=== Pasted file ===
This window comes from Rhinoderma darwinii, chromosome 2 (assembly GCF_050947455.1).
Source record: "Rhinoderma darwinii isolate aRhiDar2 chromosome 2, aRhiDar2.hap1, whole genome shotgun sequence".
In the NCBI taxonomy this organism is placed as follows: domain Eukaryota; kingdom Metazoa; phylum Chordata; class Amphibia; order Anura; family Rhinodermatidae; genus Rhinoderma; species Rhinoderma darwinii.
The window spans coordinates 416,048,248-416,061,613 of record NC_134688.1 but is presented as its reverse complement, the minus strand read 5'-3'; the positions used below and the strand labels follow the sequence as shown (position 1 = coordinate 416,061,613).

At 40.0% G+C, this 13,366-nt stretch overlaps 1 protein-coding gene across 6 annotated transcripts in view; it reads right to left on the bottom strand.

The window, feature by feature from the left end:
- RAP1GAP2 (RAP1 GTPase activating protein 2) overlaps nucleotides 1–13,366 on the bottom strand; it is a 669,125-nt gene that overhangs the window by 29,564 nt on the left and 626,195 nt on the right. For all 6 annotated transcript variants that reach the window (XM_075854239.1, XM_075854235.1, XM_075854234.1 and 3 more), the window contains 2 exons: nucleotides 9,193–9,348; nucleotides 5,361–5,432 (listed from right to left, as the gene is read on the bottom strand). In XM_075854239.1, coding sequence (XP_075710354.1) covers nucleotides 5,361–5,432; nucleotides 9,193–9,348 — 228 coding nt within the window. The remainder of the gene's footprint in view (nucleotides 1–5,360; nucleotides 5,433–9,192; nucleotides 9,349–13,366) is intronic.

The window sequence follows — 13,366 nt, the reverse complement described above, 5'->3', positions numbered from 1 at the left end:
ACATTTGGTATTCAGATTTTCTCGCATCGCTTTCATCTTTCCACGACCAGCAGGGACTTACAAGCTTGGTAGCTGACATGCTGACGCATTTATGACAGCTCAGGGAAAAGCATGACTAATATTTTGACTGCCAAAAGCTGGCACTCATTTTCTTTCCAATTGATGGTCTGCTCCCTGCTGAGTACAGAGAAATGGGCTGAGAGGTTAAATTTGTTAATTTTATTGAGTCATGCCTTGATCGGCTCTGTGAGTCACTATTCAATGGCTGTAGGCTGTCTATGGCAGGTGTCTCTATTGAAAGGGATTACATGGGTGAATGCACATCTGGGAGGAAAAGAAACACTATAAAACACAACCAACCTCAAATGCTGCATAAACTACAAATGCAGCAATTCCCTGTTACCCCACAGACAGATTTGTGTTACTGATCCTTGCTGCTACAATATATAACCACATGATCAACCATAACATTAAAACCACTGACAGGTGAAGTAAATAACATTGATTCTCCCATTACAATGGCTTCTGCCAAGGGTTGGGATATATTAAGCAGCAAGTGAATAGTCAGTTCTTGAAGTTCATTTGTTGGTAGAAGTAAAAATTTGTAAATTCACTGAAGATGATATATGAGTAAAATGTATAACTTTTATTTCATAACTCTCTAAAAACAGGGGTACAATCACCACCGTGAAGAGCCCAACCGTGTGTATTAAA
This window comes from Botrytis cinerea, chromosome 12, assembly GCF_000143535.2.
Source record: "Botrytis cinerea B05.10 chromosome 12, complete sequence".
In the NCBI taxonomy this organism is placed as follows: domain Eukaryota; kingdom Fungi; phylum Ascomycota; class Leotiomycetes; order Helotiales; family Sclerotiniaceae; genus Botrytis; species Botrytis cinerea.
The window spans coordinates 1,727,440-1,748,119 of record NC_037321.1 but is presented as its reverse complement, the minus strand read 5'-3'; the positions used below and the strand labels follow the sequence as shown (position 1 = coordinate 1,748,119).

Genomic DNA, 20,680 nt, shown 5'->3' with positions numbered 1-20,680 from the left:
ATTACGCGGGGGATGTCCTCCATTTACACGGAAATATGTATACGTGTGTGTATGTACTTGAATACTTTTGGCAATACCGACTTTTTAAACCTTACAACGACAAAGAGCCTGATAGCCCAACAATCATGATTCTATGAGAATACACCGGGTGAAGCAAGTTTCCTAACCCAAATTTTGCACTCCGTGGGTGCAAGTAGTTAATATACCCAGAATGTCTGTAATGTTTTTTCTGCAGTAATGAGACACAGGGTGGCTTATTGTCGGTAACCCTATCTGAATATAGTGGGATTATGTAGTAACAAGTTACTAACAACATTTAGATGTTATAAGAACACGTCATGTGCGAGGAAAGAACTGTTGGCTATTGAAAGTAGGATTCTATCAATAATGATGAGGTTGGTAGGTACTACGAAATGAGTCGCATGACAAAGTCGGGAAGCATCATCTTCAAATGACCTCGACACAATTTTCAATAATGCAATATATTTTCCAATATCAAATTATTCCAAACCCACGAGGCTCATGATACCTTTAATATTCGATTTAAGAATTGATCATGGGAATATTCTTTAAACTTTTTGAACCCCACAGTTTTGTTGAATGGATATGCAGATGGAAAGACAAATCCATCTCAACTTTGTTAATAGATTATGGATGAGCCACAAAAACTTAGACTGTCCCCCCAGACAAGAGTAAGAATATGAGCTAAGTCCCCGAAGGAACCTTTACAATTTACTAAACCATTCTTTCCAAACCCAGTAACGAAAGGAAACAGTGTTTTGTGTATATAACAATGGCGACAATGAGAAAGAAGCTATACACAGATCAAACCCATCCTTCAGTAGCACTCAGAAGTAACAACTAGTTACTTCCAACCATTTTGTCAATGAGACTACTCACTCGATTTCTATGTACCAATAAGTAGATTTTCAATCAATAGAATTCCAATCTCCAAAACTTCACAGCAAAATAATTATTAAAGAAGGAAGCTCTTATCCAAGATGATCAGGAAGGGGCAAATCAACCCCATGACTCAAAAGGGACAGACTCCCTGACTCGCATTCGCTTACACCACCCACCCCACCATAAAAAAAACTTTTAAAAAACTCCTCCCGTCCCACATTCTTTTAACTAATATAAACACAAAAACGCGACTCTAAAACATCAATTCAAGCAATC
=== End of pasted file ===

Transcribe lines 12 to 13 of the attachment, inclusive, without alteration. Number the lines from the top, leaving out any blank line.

In the NCBI taxonomy this organism is placed as follows: domain Eukaryota; kingdom Fungi; phylum Ascomycota; class Leotiomycetes; order Helotiales; family Sclerotiniaceae; genus Botrytis; species Botrytis cinerea.
The window spans coordinates 1,727,440-1,748,119 of record NC_037321.1 but is presented as its reverse complement, the minus strand read 5'-3'; the positions used below and the strand labels follow the sequence as shown (position 1 = coordinate 1,748,119).